Girl with a golden voice

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By Nasreen Munni Kabir's new book on Lata Mangeshkar presents vignettes from her illustrious life Extracted from Lata Mangeshkar her own voice, Conversations with Nasreen Munni Kabir, Niyogi Books.
  • Published 3.05.09

It was the haunting song Aayega Aanewala from the film Mahal in 1949 that catapulted a young, classically trained Maharashtrian singer to instant fame. At a time in Hindi films when playback singers were not even mentioned in the credits, the singer excited curiosity. Radio stations were flooded with requests to play the song and listeners wanted to know who had sung it. Finally HMV was called and asked to name the singer, and All India Radio announced that the song was sung by Lata Mangeshkar.

Lata Mangeshkar — who turns 80 in September — has remained the undisputed melody queen of India. In 1991, London-based documentary filmmaker Nasreen Munni Kabir filmed a six-part series Lata in Her Own Voice for Channel Four television. In 2008 Kabir decided to update the transcripts and put it down as a book of conversation. Between May and August 2008, she called the singer several times a week from London, taking exhaustive notes after each session. Sometimes Lata would sing a song to her down the line. Often she would laugh remembering the old days.

She even sprang some surprises. When Kabir asked her what she did to relax, Lata Mangeshkar revealed that when she was on holiday in the US, her favourite place was Las Vegas where she loved playing the slot machines, often all night!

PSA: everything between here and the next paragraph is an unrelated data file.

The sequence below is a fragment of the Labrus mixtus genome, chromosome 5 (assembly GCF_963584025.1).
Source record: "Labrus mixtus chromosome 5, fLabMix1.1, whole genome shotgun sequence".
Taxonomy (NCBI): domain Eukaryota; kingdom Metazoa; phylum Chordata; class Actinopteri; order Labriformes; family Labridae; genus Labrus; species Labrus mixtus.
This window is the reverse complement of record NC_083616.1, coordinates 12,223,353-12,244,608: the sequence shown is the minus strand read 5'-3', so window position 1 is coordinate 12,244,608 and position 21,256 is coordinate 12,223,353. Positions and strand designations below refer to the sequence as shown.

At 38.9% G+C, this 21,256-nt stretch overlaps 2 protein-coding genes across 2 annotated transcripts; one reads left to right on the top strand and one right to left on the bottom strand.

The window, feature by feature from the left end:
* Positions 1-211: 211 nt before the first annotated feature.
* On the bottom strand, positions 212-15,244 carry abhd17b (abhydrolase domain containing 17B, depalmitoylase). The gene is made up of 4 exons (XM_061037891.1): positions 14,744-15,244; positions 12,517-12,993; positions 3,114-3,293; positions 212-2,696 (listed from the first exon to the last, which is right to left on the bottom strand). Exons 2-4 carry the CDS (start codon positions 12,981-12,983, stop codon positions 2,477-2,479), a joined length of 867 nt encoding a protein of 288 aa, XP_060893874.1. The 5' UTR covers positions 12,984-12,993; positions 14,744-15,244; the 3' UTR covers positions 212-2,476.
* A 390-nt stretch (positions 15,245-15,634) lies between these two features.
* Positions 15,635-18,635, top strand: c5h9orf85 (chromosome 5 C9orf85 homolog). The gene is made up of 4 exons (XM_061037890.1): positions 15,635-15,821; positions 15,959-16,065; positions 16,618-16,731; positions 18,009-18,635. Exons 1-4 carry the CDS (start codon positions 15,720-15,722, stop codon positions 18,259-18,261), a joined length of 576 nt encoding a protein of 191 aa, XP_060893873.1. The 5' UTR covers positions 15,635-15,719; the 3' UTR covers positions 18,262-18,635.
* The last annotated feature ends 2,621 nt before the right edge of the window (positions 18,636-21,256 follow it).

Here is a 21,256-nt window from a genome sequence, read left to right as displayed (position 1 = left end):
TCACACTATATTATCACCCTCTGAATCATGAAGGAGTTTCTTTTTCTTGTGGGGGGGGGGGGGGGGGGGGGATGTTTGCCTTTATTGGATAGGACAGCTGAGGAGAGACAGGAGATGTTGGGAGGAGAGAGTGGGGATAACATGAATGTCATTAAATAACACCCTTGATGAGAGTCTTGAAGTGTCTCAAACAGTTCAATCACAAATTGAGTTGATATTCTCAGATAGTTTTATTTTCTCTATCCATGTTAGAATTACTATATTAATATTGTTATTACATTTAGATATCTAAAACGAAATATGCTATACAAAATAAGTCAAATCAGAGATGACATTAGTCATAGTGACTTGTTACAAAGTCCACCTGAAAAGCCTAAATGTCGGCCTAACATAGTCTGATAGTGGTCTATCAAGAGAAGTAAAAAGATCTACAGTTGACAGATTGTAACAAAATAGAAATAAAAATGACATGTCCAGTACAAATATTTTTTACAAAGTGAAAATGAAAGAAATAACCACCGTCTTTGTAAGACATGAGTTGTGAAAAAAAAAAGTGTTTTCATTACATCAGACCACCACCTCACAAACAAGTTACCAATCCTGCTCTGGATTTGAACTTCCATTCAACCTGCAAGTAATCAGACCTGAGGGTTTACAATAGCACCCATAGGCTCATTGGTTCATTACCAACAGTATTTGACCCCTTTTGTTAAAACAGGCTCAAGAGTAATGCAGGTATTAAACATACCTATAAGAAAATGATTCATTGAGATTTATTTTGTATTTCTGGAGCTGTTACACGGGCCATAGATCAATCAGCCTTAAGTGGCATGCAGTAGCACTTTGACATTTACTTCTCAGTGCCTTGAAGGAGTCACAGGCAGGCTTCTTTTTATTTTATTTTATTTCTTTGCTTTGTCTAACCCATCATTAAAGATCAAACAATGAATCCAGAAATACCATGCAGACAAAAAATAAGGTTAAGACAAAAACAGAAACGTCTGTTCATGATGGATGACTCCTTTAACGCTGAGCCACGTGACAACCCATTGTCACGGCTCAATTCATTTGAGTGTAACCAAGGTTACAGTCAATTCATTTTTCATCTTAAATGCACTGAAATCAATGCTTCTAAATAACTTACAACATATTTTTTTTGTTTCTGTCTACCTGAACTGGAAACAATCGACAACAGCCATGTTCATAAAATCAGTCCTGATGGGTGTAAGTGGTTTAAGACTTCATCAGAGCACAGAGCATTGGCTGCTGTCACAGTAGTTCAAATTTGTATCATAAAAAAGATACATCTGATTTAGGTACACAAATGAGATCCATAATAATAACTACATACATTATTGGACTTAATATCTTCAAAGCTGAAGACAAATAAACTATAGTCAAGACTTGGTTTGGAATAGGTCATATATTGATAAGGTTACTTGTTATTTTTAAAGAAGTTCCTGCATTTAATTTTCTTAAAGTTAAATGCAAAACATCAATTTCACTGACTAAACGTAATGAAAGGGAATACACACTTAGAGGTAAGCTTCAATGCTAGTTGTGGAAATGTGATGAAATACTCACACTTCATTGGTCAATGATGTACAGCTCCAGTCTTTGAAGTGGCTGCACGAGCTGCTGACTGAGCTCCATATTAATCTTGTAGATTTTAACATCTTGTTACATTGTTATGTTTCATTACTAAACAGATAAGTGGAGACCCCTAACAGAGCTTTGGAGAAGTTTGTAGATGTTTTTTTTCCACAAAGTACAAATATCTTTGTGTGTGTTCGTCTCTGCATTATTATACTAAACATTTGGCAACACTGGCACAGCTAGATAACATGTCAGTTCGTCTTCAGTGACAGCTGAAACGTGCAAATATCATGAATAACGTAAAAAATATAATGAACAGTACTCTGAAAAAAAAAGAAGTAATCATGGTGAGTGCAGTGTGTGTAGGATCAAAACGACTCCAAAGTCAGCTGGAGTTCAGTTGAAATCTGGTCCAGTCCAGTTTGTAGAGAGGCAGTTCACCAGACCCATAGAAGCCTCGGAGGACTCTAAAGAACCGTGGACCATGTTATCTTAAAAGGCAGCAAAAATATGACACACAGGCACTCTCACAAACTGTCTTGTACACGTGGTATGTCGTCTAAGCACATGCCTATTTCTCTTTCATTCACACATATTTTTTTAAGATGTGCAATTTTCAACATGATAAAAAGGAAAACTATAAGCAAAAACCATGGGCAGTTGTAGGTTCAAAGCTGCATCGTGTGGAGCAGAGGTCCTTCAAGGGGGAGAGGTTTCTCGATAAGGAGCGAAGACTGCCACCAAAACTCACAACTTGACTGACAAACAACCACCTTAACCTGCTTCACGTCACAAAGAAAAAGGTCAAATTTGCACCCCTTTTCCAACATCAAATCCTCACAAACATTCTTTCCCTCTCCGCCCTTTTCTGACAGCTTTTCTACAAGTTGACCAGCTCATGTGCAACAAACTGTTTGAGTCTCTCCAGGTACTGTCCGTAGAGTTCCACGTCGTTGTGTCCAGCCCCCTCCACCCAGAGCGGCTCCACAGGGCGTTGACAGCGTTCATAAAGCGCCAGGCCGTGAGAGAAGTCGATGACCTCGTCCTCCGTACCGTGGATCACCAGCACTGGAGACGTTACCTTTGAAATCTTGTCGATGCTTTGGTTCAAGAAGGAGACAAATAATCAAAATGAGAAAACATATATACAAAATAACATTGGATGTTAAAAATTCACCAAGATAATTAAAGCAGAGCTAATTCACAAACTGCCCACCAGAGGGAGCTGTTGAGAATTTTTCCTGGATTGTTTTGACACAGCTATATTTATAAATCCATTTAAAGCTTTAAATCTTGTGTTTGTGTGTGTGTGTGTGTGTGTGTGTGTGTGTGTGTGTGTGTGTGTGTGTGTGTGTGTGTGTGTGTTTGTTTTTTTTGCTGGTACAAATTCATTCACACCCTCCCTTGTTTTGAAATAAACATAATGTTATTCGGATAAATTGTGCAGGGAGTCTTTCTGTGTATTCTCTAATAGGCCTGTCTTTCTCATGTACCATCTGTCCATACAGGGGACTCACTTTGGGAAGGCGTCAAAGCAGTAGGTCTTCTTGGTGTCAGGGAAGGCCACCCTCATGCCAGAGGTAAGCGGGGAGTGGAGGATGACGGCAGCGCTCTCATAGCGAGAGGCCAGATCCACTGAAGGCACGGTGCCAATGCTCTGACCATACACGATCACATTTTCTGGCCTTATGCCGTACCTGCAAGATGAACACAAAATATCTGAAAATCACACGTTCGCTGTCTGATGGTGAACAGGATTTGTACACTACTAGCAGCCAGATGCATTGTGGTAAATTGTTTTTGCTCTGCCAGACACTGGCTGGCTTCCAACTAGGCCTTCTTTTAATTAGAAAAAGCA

Nasreen Munni Kabir: I believe tears came to Pandit Nehru’s eyes when you sang Ae mere watan ke logon. When was this?

Lata Mangeshkar: Following the Chinese attack on India in 1962, Pradeepji wrote this song and I sang it for the first time in Delhi on Republic Day on 26th January, 1963. C. Ramchandra conducted the few musicians who were performing on stage with me. That year, many stars and music directors from Bombay were in Delhi, including Dilip Kumar, Raj Kapoor, Naushad Ali, Shankar-Jaikishan and Madan Mohan. Once I finished singing, I sat down behind the stage and asked for a coffee.

Mehboob Sahib came rushing to me and said: ‘Lata! Where is Lata? Panditji is calling you.’ I followed him outside and when Panditji saw me, he stood up. Indiraji and many leading politicians were there too.

Mehboob Sahib introduced me saying: ‘This is Lata Mangeshkar.’ He said: ‘Beta, tum ne aaj mujhe rula diya [Child, you have brought tears to my eyes today]. I am going home now. Come and have tea with me.’

We all then went to have tea at Teen Murti Bhavan where the Prime Minister was living. I am not very pushy, so I stood in a corner when Mrs Indira Gandhi came over to me and said: ‘You’re here? Please wait. Don’t move. I want to introduce two fans to you. They love your songs.’ She returned with her young sons, Rajiv and Sanjay.

At that moment, Panditji asked after me: ‘Where is the lady who sang?’ So I went across the room and stood near him. He turned to me and said: ‘Will you sing it again?’

‘I won’t sing now,’ I replied politely.

NMK: Did you meet Panditji again?

LM: Yes. He came to Bombay to attend a charity show. I believe it was sometime in early 1964… I sang the Arzoo song Aji rooth kar ab kahan jaiyega. When I was on the stage, I received a message from Panditji asking me to sing Ae mere watan ke logon. So I sang it.

Panditji was quite unwell in those days and didn’t stay very long. He was sitting in his car with his sister Vijayalakshmi Pandit. Ram Kamlani, the brother of comedian Gope, rushed to me and said: ‘Lata, where are you? Panditji is calling you.’ So we went to Panditji’s car. He rolled down the window and held my hand and said: ‘I came to hear you sing Ae mere watan ke logon. I am glad I have heard you sing.’ He drove away soon after we talked.